Saturday, January 31, 2015

Vagrants & Beggars. Article III, 21/08/1879 - Rambling Recollections of Berriedale, Badbea, and Neighbourhood - Part C

Article III, written by Alexander Gunn, aka A Native of Badbea, was printed in the Northern Ensign on 21 August, 1879. Part C
The illustrations I have used were not published with the original article.  The etchings are those of Walter Geikie - Google Books
"Previous to the passing of the Poor Law (Scotland) Act, a considerable number of vagrants or beggars came the way of Badbea, out of the way as it was. There used to be several of these impotent, and we might say impudent class of beggars, who had to be carried from place to place, reminding us of the men "sick of the palsy and carried by four," and also the important "man laid at the beautiful gate of the temple." These persons were carried on a hand - barrow from place to place. If they came from the west, they were carried to Ousdale, and there laid down at the door of the shepherd, who was the sole occupant of the place in our day. By him and his family, the party would be conveyed to the nearest house in Badbea, and so on, from house to house till he reached the end of the village, when he had to be sent on to Berriedale Inn, which was the nearest point, and there they were lodged.

There were also a few sturdy lazy beggars who came our way at a time, and they were even worse to get quit of than those who needed to be carried.
Caithness Chair
I remember one of the last - named class coming our way one afternoon, and pretending to be a "dummy." Our parents happened to be from home, which the fellow seemed to notice, for he took up his abode at the fireside, and out of there he would not move. We could talk to him as we like, but he paid no heed to us. We did not like his presence in the house, and no one about hand but we young folks, so we fell on a plan by which we thought we could get quit of him. We had some powder in the house, which we took, and laid a train underneath the dummy's chair, and carried the train a considerable distance from him, so that in setting fire to it we would not be near him. We left the door open at the same time, anticipating that he would make for the outside. We got all things in order and then set to the match, when the whole thing exploded, and as there was a considerable quantity below the chair, the powder having been put in from behind, it raised the chair with great force, and threw the occupant to the floor, who, as we expected, made for the door, which as soon as we got him out, we shut and barred, so that he did not get in again. It cured him of his dumbness, as we heard him uttering very refined expressions outside.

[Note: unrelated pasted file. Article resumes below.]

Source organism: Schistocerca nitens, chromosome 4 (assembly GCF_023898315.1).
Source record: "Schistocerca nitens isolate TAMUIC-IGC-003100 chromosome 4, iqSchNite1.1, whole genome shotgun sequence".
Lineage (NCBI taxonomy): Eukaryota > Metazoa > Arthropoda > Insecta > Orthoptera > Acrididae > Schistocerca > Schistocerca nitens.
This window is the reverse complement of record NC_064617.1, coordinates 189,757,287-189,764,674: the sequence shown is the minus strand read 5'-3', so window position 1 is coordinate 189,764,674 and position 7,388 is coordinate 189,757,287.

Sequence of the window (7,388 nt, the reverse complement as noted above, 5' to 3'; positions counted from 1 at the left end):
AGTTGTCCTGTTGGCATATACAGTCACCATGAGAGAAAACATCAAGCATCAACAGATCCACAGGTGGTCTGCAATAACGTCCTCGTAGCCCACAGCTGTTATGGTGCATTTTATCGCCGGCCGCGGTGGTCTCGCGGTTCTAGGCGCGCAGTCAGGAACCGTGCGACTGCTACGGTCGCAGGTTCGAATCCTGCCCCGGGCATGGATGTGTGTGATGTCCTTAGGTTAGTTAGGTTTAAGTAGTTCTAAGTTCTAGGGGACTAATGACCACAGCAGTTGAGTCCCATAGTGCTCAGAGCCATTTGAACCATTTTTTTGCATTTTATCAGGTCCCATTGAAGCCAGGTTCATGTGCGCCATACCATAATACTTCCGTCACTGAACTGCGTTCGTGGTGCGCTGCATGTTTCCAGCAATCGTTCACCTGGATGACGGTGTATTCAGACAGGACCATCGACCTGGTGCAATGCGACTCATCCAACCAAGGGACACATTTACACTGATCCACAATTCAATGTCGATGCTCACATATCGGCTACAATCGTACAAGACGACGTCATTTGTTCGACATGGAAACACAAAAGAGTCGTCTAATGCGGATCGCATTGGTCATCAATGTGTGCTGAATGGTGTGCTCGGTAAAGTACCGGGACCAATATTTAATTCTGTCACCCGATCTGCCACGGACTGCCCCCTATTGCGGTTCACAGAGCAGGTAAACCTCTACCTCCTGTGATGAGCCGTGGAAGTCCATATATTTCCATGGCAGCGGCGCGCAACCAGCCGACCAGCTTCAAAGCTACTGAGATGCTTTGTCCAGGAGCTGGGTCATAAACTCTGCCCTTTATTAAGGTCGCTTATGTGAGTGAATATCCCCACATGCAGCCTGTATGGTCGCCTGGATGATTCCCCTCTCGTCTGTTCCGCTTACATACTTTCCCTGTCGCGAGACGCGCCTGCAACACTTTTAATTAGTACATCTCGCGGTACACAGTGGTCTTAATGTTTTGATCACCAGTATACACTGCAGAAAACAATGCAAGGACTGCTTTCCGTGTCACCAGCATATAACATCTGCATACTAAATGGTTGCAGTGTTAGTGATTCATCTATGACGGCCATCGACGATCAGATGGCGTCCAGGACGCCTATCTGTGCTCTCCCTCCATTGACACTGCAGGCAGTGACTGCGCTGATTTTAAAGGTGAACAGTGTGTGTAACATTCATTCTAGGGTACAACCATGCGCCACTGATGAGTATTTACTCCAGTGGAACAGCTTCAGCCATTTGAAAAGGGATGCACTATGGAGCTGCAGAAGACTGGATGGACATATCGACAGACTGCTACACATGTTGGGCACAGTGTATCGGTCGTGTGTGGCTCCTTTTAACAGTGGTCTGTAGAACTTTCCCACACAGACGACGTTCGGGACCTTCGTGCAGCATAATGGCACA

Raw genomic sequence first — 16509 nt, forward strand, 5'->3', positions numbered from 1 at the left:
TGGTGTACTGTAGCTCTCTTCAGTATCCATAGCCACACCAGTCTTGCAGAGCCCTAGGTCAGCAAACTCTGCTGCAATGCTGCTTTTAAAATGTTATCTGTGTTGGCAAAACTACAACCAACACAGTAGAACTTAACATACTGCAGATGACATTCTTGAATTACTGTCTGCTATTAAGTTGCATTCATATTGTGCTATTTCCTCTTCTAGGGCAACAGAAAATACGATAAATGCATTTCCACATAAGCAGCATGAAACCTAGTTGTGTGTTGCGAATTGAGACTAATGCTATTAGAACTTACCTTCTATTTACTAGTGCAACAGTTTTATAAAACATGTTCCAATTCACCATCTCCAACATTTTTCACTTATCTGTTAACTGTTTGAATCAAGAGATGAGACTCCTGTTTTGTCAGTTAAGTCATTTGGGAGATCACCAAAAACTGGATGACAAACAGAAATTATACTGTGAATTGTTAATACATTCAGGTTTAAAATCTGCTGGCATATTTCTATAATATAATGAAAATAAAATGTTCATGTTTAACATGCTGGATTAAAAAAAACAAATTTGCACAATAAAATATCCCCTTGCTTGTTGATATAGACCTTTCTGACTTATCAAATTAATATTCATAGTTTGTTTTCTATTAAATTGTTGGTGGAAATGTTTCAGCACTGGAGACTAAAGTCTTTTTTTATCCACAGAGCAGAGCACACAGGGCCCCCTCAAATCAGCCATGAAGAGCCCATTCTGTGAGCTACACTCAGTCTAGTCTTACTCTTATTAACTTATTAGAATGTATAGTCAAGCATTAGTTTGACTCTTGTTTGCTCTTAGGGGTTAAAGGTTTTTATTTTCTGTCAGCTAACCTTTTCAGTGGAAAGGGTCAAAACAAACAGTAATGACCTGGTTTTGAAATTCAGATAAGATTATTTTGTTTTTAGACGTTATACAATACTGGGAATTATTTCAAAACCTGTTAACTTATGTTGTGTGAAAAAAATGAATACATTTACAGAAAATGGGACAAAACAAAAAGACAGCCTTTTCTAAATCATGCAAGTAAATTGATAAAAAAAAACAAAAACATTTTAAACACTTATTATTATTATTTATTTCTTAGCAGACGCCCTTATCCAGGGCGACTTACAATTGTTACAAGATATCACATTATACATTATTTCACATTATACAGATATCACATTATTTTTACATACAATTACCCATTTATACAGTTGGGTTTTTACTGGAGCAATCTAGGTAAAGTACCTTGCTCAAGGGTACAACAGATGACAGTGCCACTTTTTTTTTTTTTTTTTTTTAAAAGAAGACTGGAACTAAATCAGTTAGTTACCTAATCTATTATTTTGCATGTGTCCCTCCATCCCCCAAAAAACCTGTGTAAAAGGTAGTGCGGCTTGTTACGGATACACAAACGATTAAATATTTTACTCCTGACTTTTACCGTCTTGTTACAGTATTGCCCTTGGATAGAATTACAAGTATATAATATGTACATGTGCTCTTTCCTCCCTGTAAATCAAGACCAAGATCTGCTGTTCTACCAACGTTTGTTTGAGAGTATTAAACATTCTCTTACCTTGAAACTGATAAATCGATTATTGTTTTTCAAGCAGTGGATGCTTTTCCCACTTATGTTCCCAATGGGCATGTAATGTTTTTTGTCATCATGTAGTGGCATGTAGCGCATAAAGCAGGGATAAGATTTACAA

But many a child of God found food and shelter in Badbea, especially at the communion seasons at Berriedale. We have seen ten or a dozen people lodged in our house on such occasions, from Thursday to the following Monday, and John Badbea would have as many entertained in his house. The prayer meetings held in the evenings, after returning from the day's services, were on such occasions the most sweet and solemn we ever witnessed, and it would be sometimes one and two o' clock in the morning before people would disperse. These were indeed precious times, and I believe no one who enjoyed them can ever forget them. As I have already said, the Badbea people were simple and kind - hearted, and were ready at all times to extend a helping hand according to their means, to any one of whom they saw stood in need of help".

Tuesday, January 20, 2015

Peats. Article III, 21/08/1879 - Rambling Recollections of Berriedale, Badbea, and Neighbourhood - Part B

Article III, written by Alexander Gunn, aka A Native of Badbea, was printed in the Northern Ensign on 21 August, 1879. Part B.

Note: this extract was also included in the blog ‘For Peat’s Sake” but I have included it again in the interests of publishing this series of the letters of A Native of Badbea as a complete set. The illustrations I have used were not published with the original article.